Open Letter to Jewish Community Members and Leaders

Dr. Lossos

Hadassah research could lead to a cure for APBD. If 200 cases are indentified, an Israeli startup may pay for a drug trial.

I have a genetic disease known as APBD, Adult Polyglucosan Body Disease. Could you or a loved one have it, too? Absolutely, yes. It afflicts an untold number of Ashkenazi Jews throughout the world, and it is usually misdiagnosed.

Sufferers are often told they have MS, ALS, prostate disease (men), and other ailments which have symptoms similar to APBD. Lives become medical disasters filled with useless surgeries and inappropriate medications, even as walkers and wheelchairs become an integral part of life.

Most importantly, Hadassah Medical Center has played a pivotal role in getting to the bottom of this devastating genetic disease:

Dr. Alex Lossos, a Principal Investigator at the medical center, identified APBD in the 1990’s and also discovered the first of two genetic defects which lead to its presence in the Ashkenazi community.

Dr. Or Kakhlon, also a Principal Investigator at Hadassah Medical Center, is now researching the use of a class of medicines that may prevent the nerve damage which leads to the brutal symptoms that accompany APBD.

Those of us correctly diagnosed with APBD have been given an unprecedented opportunity to move towards a cure. We need help from Jewish community members and leaders.
An Israeli startup company will consider paying for and running a drug initiative. For its part, the APBD Research Foundation must present a registry of 200 patients with a confirmed diagnosis.

Even though 1 out of 68 Ashkenazi Jews carries a genetic mutation that can lead to APBD, the patient registry is short. We need to identify 200 cases, otherwise we risk losing an opportunity everyone has been dreaming about.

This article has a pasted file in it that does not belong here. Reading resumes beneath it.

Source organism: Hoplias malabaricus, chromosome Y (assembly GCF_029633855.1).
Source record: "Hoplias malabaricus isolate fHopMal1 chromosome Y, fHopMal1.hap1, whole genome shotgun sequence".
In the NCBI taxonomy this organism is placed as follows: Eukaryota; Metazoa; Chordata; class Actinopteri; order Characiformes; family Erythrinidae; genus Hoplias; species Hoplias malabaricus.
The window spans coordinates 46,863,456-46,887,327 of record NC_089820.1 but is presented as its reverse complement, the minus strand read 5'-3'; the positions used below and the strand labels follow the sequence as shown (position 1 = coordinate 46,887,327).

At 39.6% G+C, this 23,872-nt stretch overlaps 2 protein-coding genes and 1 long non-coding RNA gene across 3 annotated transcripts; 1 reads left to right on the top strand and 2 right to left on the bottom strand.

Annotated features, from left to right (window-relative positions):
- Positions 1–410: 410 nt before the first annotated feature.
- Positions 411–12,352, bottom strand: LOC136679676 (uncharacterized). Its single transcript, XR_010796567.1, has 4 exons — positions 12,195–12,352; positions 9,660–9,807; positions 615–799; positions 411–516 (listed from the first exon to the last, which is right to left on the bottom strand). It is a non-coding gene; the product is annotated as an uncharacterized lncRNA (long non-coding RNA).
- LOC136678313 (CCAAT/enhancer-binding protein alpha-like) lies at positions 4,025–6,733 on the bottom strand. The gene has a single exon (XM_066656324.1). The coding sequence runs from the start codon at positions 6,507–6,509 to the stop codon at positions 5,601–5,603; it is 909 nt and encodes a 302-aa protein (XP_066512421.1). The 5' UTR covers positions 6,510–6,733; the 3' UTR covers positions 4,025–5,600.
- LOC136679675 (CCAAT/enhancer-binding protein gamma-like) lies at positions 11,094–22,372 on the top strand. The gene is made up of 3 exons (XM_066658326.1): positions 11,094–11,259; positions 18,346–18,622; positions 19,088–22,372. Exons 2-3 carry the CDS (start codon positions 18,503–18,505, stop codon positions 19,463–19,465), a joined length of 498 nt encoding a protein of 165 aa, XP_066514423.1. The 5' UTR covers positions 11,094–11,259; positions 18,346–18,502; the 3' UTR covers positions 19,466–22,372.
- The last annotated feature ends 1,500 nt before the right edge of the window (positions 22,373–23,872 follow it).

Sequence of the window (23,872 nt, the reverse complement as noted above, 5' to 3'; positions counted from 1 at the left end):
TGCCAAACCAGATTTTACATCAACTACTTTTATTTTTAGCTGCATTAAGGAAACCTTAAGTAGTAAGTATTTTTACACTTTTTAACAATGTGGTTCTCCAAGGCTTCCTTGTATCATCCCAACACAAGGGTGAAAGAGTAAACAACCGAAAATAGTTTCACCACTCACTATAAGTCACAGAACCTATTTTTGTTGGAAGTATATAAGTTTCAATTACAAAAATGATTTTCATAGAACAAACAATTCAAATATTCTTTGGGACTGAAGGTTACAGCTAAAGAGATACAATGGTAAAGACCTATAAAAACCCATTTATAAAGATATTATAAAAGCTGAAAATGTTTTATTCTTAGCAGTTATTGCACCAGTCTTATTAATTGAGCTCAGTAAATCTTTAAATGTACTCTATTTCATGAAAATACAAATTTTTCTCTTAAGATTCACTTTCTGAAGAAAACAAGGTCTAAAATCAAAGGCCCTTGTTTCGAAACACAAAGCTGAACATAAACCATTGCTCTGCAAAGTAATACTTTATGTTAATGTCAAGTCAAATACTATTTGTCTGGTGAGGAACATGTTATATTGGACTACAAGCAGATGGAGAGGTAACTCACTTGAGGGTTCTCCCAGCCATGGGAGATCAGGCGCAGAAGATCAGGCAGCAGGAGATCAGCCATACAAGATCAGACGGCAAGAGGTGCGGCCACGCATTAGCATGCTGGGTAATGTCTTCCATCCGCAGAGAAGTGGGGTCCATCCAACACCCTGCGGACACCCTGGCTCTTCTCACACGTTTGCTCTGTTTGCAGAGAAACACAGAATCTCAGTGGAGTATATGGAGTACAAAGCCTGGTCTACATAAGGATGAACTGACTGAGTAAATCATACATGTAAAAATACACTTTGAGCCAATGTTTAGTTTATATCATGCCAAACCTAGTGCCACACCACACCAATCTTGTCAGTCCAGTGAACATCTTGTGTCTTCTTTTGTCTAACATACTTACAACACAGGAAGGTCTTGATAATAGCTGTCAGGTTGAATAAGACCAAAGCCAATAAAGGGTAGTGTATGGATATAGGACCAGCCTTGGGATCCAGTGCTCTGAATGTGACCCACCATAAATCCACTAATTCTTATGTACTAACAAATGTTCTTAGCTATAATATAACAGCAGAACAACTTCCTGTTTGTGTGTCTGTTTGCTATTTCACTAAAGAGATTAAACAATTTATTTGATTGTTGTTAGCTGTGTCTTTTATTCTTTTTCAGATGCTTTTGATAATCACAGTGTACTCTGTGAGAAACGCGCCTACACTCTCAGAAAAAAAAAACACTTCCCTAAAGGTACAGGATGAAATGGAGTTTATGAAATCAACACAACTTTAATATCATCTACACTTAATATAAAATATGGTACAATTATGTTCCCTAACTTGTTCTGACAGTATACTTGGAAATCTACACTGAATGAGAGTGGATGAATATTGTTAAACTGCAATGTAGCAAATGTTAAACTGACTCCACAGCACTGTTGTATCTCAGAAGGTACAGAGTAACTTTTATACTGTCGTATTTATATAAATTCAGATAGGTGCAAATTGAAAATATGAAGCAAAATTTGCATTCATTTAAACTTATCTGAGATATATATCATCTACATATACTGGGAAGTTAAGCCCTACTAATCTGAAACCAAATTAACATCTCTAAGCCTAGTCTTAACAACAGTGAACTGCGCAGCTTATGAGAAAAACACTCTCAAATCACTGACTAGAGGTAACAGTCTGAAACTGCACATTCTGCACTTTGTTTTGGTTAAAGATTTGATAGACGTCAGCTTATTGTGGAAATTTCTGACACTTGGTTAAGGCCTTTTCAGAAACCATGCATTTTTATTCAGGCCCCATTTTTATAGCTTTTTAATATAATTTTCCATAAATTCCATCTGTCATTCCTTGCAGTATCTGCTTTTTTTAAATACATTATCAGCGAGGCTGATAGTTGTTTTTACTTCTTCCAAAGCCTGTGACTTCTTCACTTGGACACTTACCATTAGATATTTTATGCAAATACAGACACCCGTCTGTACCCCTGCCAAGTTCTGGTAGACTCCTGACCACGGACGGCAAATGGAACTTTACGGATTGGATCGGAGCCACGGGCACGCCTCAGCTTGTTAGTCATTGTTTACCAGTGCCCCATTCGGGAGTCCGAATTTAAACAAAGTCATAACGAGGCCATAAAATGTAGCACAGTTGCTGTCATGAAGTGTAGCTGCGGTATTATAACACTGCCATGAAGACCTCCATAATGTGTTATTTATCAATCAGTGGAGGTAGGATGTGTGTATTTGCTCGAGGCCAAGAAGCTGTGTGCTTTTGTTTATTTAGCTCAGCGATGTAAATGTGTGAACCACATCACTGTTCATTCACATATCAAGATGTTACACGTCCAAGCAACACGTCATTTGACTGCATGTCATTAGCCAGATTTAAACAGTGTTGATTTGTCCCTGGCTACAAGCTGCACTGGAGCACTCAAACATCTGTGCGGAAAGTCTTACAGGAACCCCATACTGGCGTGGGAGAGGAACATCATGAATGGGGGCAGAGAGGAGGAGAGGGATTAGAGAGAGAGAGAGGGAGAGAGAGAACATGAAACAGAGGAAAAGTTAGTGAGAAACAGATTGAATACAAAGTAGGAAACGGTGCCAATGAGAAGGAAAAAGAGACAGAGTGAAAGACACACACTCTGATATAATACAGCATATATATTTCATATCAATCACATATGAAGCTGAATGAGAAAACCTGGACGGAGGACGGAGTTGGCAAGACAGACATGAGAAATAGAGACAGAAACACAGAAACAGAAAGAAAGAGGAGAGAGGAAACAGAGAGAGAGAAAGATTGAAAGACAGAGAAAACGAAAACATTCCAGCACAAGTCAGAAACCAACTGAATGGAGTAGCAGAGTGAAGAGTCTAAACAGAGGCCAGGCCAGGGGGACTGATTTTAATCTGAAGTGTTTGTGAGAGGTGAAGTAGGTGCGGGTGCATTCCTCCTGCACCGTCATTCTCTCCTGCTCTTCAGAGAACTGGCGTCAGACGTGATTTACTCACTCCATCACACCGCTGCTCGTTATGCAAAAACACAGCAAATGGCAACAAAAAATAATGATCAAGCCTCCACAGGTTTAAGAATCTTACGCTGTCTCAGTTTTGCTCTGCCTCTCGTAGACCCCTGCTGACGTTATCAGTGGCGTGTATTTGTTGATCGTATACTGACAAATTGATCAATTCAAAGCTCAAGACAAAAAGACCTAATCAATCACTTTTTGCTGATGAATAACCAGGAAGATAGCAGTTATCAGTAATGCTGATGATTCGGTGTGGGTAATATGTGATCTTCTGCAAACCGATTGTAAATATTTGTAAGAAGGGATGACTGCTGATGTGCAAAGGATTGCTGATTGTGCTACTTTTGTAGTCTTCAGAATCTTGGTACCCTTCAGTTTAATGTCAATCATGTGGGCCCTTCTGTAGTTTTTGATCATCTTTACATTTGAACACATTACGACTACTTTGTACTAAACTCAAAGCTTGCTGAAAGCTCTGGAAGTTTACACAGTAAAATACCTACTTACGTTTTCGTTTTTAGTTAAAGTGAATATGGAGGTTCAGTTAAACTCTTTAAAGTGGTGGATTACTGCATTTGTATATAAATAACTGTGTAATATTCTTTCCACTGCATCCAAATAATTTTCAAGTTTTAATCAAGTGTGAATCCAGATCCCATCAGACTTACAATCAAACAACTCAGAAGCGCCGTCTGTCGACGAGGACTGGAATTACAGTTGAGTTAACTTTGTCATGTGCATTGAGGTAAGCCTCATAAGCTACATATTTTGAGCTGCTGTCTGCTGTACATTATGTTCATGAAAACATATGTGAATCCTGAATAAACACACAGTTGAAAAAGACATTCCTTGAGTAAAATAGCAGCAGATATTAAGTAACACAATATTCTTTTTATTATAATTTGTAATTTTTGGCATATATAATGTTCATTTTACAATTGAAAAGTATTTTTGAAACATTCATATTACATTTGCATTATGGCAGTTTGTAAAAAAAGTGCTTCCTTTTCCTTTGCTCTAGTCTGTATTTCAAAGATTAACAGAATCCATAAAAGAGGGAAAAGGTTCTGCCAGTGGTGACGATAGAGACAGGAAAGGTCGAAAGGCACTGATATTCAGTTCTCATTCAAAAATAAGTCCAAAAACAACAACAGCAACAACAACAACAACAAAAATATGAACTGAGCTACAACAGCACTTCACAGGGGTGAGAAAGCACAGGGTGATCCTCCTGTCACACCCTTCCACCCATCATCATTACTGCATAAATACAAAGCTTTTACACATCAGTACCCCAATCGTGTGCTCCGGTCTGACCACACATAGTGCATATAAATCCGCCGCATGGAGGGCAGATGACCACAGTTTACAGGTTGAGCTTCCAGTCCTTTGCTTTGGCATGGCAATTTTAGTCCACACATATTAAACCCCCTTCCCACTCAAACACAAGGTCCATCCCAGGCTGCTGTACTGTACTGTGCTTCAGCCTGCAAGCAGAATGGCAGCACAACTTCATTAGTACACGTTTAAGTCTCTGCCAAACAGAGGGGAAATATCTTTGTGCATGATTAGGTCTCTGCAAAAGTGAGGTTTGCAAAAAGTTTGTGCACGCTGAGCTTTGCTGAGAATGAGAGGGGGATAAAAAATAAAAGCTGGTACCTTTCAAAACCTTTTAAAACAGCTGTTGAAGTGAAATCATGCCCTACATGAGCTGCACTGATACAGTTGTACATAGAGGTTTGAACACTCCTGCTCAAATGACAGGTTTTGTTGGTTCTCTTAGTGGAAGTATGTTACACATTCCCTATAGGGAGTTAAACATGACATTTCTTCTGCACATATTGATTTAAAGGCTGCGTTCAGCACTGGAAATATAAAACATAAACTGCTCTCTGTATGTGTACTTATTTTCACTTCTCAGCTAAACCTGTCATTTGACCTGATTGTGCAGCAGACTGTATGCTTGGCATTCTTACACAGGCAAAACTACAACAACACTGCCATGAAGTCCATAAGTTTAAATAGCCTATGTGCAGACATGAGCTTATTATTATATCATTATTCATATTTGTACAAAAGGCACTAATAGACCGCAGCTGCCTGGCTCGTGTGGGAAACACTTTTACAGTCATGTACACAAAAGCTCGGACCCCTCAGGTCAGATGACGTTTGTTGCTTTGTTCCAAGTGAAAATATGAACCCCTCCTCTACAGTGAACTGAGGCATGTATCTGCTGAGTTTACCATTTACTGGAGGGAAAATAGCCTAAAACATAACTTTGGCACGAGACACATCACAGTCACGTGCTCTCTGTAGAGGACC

To help the Jewish community recognize APBD in its early stages, the APBD Research Foundation created a memory tool which is based on the initials of the disease’s name:

  • A – Ashkenazi Jewish descent; Age 40-60, and
  • P – Peripheral neuropathy (numbness, weakness, or tingling in the toes, fingers, hands, and/or feet), and
  • B – Bathroom frequency beyond the norm, or difficulty with bladder control, and
  • D – Diminished energy (May develop later in disease process)

Any man or woman of Ashkenazi Jewish descent who is searching for a diagnosis and sees the A-P-B-D indicators in himself/herself should get tested for the disease called APBD. It’s simple. A saliva sample is collected in one’s home and sent to a lab at Columbia University in New York for analysis. The analysis is being underwritten by the APBD Research Foundation.

More information about the registry and the testing kit can be found at

The Jewish community needs to be engaged quickly in order for this potential cure to move forward. Would you please share this information? It means the world to me and many others.

Thank you.


Sheri A.
APBD Patient
Santa Barbara, CA
Sheila B.
APBD Patient
Minneapolis, MN
Robert L.
APBD Patient
Chicago, IL
Deborah G.
APBD Patient
New York, NY
Alma H.
APBD Patient
Berkeley, CA
David E.
APBD Patient
Silver Spring, MD
Avi G.
APBD Patient
Yossi S.
APBD Patient
Charles S.
APBD Patient
Portland, OR
Dina A.
APBD Patient


APBD Research Foundation

Gregory Weiss, President

(646) 580.5610